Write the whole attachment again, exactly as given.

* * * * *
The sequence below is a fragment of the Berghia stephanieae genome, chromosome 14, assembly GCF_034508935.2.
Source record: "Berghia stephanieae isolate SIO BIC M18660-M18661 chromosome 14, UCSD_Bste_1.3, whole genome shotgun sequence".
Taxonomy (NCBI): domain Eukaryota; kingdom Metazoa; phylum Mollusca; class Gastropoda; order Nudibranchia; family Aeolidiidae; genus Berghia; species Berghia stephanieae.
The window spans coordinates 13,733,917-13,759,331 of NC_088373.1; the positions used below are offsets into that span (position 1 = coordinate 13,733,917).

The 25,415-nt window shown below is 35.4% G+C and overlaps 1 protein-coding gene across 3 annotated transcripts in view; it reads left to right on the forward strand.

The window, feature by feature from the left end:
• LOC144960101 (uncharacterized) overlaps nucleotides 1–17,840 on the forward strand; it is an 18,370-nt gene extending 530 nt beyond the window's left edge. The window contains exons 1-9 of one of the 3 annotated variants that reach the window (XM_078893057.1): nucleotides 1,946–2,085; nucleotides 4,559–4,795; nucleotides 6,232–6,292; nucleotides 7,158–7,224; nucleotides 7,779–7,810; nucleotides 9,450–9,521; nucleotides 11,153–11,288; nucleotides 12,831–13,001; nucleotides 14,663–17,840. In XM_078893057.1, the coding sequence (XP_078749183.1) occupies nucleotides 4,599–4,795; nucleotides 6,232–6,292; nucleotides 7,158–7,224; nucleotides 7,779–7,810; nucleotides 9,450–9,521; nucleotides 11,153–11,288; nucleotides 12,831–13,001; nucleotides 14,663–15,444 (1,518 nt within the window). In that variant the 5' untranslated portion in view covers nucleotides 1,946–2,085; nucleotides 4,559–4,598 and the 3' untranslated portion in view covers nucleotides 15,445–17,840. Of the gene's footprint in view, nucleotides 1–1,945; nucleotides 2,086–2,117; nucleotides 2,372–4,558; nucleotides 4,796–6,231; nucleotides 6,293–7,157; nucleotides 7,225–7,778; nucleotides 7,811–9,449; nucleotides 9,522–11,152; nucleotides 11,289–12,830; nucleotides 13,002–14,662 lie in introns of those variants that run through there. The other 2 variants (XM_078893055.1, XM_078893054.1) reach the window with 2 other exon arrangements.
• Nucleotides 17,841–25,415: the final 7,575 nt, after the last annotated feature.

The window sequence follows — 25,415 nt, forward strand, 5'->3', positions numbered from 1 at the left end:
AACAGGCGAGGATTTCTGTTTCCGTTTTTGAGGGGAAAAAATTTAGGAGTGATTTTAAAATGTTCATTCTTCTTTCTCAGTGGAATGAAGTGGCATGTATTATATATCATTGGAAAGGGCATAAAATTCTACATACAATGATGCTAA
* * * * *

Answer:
The sequence below is a fragment of the Berghia stephanieae genome, chromosome 14, assembly GCF_034508935.2.
Source record: "Berghia stephanieae isolate SIO BIC M18660-M18661 chromosome 14, UCSD_Bste_1.3, whole genome shotgun sequence".
Taxonomy (NCBI): domain Eukaryota; kingdom Metazoa; phylum Mollusca; class Gastropoda; order Nudibranchia; family Aeolidiidae; genus Berghia; species Berghia stephanieae.
The window spans coordinates 13,733,917-13,759,331 of NC_088373.1; the positions used below are offsets into that span (position 1 = coordinate 13,733,917).

The 25,415-nt window shown below is 35.4% G+C and overlaps 1 protein-coding gene across 3 annotated transcripts in view; it reads left to right on the forward strand.

The window, feature by feature from the left end:
• LOC144960101 (uncharacterized) overlaps nucleotides 1–17,840 on the forward strand; it is an 18,370-nt gene extending 530 nt beyond the window's left edge. The window contains exons 1-9 of one of the 3 annotated variants that reach the window (XM_078893057.1): nucleotides 1,946–2,085; nucleotides 4,559–4,795; nucleotides 6,232–6,292; nucleotides 7,158–7,224; nucleotides 7,779–7,810; nucleotides 9,450–9,521; nucleotides 11,153–11,288; nucleotides 12,831–13,001; nucleotides 14,663–17,840. In XM_078893057.1, the coding sequence (XP_078749183.1) occupies nucleotides 4,599–4,795; nucleotides 6,232–6,292; nucleotides 7,158–7,224; nucleotides 7,779–7,810; nucleotides 9,450–9,521; nucleotides 11,153–11,288; nucleotides 12,831–13,001; nucleotides 14,663–15,444 (1,518 nt within the window). In that variant the 5' untranslated portion in view covers nucleotides 1,946–2,085; nucleotides 4,559–4,598 and the 3' untranslated portion in view covers nucleotides 15,445–17,840. Of the gene's footprint in view, nucleotides 1–1,945; nucleotides 2,086–2,117; nucleotides 2,372–4,558; nucleotides 4,796–6,231; nucleotides 6,293–7,157; nucleotides 7,225–7,778; nucleotides 7,811–9,449; nucleotides 9,522–11,152; nucleotides 11,289–12,830; nucleotides 13,002–14,662 lie in introns of those variants that run through there. The other 2 variants (XM_078893055.1, XM_078893054.1) reach the window with 2 other exon arrangements.
• Nucleotides 17,841–25,415: the final 7,575 nt, after the last annotated feature.

The window sequence follows — 25,415 nt, forward strand, 5'->3', positions numbered from 1 at the left end:
AACAGGCGAGGATTTCTGTTTCCGTTTTTGAGGGGAAAAAATTTAGGAGTGATTTTAAAATGTTCATTCTTCTTTCTCAGTGGAATGAAGTGGCATGTATTATATATCATTGGAAAGGGCATAAAATTCTACATACAATGATGCTAA